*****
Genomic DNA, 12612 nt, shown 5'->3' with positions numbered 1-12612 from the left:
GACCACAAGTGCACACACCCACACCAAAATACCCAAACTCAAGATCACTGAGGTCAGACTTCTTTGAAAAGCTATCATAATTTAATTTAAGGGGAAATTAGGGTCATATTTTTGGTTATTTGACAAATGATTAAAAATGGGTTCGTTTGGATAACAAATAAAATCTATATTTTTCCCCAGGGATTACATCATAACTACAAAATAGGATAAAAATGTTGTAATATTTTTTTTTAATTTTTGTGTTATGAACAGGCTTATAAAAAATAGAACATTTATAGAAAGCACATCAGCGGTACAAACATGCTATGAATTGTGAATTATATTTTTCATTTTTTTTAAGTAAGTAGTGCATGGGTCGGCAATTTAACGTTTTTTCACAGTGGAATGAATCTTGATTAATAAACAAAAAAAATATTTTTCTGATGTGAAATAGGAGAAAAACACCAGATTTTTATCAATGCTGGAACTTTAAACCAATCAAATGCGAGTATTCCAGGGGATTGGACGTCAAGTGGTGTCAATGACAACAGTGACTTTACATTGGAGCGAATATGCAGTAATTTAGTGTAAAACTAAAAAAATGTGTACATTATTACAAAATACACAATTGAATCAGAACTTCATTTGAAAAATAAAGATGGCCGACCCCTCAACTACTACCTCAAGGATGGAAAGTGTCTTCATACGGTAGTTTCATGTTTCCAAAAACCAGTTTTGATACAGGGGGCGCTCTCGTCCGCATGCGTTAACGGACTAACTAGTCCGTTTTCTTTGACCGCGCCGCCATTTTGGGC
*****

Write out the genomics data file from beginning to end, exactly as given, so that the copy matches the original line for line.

Genomic DNA, 12612 nt, shown 5'->3' with positions numbered 1-12612 from the left:
GACCACAAGTGCACACACCCACACCAAAATACCCAAACTCAAGATCACTGAGGTCAGACTTCTTTGAAAAGCTATCATAATTTAATTTAAGGGGAAATTAGGGTCATATTTTTGGTTATTTGACAAATGATTAAAAATGGGTTCGTTTGGATAACAAATAAAATCTATATTTTTCCCCAGGGATTACATCATAACTACAAAATAGGATAAAAATGTTGTAATATTTTTTTTTAATTTTTGTGTTATGAACAGGCTTATAAAAAATAGAACATTTATAGAAAGCACATCAGCGGTACAAACATGCTATGAATTGTGAATTATATTTTTCATTTTTTTTAAGTAAGTAGTGCATGGGTCGGCAATTTAACGTTTTTTCACAGTGGAATGAATCTTGATTAATAAACAAAAAAAATATTTTTCTGATGTGAAATAGGAGAAAAACACCAGATTTTTATCAATGCTGGAACTTTAAACCAATCAAATGCGAGTATTCCAGGGGATTGGACGTCAAGTGGTGTCAATGACAACAGTGACTTTACATTGGAGCGAATATGCAGTAATTTAGTGTAAAACTAAAAAAATGTGTACATTATTACAAAATACACAATTGAATCAGAACTTCATTTGAAAAATAAAGATGGCCGACCCCTCAACTACTACCTCAAGGATGGAAAGTGTCTTCATACGGTAGTTTCATGTTTCCAAAAACCAGTTTTGATACAGGGGGCGCTCTCGTCCGCATGCGTTAACGGACTAACTAGTCCGTTTTCTTTGACCGCGCCGCCATTTTGGGC